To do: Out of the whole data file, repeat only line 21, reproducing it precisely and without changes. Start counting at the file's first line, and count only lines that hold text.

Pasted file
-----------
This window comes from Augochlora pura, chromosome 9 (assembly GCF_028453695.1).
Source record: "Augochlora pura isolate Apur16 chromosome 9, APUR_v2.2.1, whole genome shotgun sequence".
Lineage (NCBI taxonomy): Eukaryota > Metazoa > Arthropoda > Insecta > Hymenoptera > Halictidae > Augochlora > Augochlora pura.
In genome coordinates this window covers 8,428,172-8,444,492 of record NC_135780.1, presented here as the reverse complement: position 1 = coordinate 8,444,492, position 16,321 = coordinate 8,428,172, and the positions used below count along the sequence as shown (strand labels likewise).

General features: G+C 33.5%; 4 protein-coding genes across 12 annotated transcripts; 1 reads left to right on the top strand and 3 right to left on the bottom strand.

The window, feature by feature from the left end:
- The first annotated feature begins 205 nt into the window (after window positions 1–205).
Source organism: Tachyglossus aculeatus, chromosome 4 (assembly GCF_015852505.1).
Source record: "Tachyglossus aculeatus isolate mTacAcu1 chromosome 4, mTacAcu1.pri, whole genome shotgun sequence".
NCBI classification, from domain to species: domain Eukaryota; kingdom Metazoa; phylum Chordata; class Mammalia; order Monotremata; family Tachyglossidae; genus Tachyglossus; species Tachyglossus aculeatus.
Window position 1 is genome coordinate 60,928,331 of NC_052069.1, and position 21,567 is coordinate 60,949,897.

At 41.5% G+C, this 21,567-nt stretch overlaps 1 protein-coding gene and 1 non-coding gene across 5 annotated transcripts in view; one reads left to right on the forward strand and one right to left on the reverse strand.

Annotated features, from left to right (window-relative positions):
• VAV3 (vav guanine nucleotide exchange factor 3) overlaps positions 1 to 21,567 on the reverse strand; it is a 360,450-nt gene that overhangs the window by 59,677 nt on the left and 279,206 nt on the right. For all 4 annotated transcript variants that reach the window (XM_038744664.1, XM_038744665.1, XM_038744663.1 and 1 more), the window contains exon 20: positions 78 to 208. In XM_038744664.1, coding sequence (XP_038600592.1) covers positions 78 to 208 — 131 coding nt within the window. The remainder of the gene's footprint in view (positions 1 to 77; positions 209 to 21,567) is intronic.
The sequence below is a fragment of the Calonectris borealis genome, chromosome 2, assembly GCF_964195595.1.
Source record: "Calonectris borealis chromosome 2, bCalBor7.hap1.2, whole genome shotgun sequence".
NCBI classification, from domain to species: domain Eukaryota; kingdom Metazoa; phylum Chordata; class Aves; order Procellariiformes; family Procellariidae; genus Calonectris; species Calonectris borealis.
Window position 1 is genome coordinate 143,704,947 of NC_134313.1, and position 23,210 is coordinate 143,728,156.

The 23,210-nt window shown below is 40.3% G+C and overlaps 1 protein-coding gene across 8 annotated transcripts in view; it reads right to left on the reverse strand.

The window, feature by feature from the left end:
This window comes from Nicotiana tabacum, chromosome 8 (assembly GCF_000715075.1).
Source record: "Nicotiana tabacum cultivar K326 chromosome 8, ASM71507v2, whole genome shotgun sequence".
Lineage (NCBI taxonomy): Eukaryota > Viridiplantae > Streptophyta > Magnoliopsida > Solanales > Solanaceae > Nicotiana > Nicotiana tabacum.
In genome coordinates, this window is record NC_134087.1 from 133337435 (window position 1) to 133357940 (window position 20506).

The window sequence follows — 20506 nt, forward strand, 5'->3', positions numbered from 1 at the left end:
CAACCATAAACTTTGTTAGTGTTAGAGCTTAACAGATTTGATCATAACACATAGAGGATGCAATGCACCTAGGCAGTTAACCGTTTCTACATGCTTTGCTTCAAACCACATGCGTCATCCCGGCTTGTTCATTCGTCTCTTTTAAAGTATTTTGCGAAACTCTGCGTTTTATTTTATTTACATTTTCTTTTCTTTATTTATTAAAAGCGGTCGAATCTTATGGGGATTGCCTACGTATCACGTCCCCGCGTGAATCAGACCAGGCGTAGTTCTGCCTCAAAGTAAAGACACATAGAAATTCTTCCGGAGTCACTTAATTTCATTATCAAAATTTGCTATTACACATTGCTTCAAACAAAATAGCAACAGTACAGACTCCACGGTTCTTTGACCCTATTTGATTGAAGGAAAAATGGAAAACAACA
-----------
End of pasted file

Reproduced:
This window comes from Nicotiana tabacum, chromosome 8 (assembly GCF_000715075.1).